Sustained Outrage

Is it OK to refer to this as a ‘WVU study’?

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Earlier this week, West Virginia University President James Clements announced during his State of the University address that WVU was forming a new research center to work on Marcellus Shale drilling issues.

It’s interesting then, that one yet-to-be completed “WVU study” is being touted already as proof that drilling does not have anything to do with methane ending up in groundwater supplies.  The website Marcellus Drilling News reported:

Dr. Shikha Sharma, an assistant professor at West Virginia University and the lead researcher of a new WVU study looking at the source of methane found in water supplies (see this MDN story), says those who think that hydraulic fracturing is the cause of methane found in their water supply may be wrong. And she can prove it—scientifically.

That post was apparently based on a Wheeling paper story that reported:

Those who believe their drinking water wells may be contaminated with methane released by natural gas fracking may be wrong, according to a West Virginia University professor.

“The source of methane gas can range from active or inactive deep coal mines, landfills, gas storage fields or microbial gas generated in a shallow subsurface,” said assistant professor Shikha Sharma, noting that dissolved methane gas already exists in groundwater where there is no shale gas drilling.

“As a scientist, it is my job to stay focused on the scientific perspective of this study while staying neutral on the political and social issues associated with it,” she added.

But the story also reported:

With the jury still out on whether fracking can release methane into groundwater, Sharma continues her study. It is being funded by a $25,000 grant from the U.S. Geological Survey, provided through the West Virginia Water Research Institute. This money allows Sharma and her graduate student, Michon Mulder, to gather and test water samples from groundwater wells in the Monongahela River watershed.

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Does WVU want to distance itself from these?

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Fresh from a 2009 tour of a simulated underground coal mine at the WVU Academy for Mine Training are, from left: Chris Hamilton, executive vice president, WV Coal Association; WVU President Jim Clements; Engineering Dean Gene Cilento; and Bill Reid, Coal News.  WVU photo.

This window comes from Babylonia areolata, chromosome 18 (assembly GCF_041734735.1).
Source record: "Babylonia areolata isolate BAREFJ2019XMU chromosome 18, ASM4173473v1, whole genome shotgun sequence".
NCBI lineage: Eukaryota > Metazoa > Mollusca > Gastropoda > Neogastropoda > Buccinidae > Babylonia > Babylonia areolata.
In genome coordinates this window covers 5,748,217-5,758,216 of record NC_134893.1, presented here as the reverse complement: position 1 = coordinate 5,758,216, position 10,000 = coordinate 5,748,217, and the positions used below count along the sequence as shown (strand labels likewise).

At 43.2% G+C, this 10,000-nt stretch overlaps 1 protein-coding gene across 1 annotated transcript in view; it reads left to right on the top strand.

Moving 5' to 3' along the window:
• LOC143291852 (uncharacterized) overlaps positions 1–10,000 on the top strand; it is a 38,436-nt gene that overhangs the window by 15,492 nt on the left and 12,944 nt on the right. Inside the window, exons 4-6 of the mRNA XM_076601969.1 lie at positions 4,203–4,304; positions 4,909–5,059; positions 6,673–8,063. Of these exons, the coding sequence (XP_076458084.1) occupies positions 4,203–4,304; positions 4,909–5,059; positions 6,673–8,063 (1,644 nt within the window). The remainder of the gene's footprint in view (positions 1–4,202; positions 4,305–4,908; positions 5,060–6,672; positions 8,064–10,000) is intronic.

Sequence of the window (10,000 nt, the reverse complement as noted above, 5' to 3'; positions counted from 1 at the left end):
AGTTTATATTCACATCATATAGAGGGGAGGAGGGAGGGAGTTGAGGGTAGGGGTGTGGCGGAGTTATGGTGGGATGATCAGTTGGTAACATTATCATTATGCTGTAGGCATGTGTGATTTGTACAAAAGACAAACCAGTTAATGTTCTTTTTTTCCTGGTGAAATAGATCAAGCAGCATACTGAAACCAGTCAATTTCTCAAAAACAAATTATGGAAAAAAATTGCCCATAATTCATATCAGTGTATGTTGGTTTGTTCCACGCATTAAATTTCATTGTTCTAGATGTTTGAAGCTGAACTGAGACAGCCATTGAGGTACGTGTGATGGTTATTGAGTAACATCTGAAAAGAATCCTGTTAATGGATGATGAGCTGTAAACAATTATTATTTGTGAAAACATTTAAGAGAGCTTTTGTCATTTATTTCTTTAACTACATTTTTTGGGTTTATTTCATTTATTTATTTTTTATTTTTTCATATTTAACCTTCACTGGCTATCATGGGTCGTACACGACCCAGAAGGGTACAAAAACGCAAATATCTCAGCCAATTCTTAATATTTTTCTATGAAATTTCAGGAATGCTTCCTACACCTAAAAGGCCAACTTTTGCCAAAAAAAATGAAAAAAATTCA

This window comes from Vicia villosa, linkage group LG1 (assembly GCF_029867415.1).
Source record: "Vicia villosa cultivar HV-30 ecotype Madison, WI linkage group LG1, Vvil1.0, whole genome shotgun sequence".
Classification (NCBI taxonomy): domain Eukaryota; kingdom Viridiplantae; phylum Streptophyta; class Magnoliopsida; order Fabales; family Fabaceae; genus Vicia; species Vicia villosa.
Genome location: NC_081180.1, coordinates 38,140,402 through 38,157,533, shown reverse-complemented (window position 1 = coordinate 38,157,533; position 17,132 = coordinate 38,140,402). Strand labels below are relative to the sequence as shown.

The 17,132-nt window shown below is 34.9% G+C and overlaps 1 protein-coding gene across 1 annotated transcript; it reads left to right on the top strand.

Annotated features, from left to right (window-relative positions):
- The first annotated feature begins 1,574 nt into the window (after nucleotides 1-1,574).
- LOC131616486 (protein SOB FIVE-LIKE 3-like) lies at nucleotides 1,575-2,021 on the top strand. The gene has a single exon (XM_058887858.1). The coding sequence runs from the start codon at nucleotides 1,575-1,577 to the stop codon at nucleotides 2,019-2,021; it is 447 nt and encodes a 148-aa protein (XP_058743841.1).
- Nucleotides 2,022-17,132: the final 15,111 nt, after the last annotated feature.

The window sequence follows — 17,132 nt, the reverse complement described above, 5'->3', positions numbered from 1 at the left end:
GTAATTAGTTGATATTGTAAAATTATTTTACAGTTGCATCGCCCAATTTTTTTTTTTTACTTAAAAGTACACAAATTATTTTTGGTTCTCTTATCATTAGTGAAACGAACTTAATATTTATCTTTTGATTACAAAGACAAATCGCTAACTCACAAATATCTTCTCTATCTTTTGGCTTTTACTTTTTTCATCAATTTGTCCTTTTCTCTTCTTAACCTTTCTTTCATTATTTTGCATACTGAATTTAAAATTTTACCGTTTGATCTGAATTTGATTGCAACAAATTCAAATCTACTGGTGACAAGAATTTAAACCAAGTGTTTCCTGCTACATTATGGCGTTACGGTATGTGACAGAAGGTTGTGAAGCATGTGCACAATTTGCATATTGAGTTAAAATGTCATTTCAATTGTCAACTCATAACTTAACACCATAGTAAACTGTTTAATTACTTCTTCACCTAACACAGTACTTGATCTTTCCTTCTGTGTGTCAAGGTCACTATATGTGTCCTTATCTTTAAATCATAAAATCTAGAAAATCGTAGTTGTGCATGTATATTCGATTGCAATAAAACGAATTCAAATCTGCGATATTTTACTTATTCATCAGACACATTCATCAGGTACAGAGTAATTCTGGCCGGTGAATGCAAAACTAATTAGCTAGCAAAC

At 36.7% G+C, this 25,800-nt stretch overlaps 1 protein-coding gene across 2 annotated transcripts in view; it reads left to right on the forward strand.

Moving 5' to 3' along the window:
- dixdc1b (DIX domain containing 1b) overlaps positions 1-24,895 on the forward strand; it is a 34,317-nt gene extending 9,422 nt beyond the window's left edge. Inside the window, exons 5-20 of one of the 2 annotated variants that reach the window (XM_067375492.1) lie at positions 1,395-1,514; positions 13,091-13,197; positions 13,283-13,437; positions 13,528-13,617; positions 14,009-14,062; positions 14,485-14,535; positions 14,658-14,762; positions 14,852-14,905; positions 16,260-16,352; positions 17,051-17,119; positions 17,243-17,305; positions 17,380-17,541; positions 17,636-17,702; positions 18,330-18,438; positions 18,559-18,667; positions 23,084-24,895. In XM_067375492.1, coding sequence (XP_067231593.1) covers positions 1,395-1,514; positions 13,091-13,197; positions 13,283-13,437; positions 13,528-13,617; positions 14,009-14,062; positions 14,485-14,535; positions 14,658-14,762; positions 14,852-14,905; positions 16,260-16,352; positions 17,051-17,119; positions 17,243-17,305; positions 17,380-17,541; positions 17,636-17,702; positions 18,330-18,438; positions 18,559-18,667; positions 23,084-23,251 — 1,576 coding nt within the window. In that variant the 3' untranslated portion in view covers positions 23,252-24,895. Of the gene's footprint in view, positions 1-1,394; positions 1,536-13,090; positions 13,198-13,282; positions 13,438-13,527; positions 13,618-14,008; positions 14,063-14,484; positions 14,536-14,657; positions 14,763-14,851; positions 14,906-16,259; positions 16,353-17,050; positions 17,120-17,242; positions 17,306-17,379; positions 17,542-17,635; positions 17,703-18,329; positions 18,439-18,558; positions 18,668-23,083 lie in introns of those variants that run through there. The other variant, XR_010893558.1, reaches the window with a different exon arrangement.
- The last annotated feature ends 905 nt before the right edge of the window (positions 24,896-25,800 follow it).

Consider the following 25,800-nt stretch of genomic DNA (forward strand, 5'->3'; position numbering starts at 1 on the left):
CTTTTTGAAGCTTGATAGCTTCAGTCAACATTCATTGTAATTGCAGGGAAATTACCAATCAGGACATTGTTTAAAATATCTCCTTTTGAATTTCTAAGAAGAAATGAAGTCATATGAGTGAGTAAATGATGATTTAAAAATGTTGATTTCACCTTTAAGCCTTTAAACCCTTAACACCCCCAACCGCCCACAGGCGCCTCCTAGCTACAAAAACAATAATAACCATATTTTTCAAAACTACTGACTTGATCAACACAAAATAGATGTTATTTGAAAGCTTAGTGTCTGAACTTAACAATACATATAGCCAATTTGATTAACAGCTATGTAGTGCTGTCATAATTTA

We had a story in Saturday’s Gazette-Mail detailing efforts by West Virginia University officials to distance themselves from research being conducted by the university’s faculty. In an e-mail request to local media, WVU spokesman John Bolt said:

… We’re asking those who write about our faculty’s research to refrain from describing those as a “WVU study” or using other phrasing that would imply or could be interpreted as the institution taking a position on any particular issue. Other phrasing might be “a study conducted at WVU,” or “a study by WVU faculty member …”

Bolt said the request “was not developed in reaction to any particular research being conducted on campus.

But as we noted in our story:

The move comes as a series of peer-reviewed papers by a WVU faculty member about mountaintop removal’s potential negative public health effects are receiving widespread media coverage and intense criticism from the coal industry.

The story was picked up The Ticker, a Chronicle of Higher Education blog.

A glance through WVU’s many websites, though, provides a fascinating look at a variety of studies that the university claims as its own:

— A “WVU Report” that concludes increased oil and gas drilling in the Marcellus Shale formation will open the door to a “new energy economy” for the region.

— Another “WVU study” that promotes the Marcellus Shale as having the “potential for significant economic development in West Virginia.”

— A “WVU forecast” that projected an economic recovery is underway in West Virginia.

— A report in which WVU claims all sorts of economic activity by its faculty, staff and students as the university’s contribution to the state’s economy.

— A news release that tells us, “WVU eagle research goes nationwide.”

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Beer-sale comments at WVU released

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West Virginia University on Monday released the 326 comments it has received concerning a proposed policy change that would allow beer sales at football games and other athletic events.

Many people who commented are adamantly opposed to alcohol consumption at Milan Puskar Stadium at Mountaineer Field. Ed Dicken simply wrote “NO!” in large type. His was among one of the first comments that WVU received between April 8 and May 13.

“Enough money is being made off football games without throwing alcohol into the equation,” wrote Mike Snyder of Harman.

Other fans say it would further a negative image of WVU as a “party school” and make Mountaineer Field even less family-friendly.

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Ryan Diviney: Tragedy of a night in Morgantown

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The Washington Post has a story today about West Virginia University student Ryan Diviney, who was walking to the Dairy Mart on Willey Street next to WVU’s main campus when he was assaulted after exchanging words with some fellow students.

Diviney is now in a coma and cared for at home by his parents.

Last month Austin Vantrease was sentenced to prison for two to 10 years for his part in the beating. He was convicted of malicious assault in July

Co-defendant Jonathan May, 19, of Newark, Del., is serving a one-year sentence for misdemeanor battery.

Below is the story Kathryn Gregory and I did on Diviney and campus security at WVU in November 2009.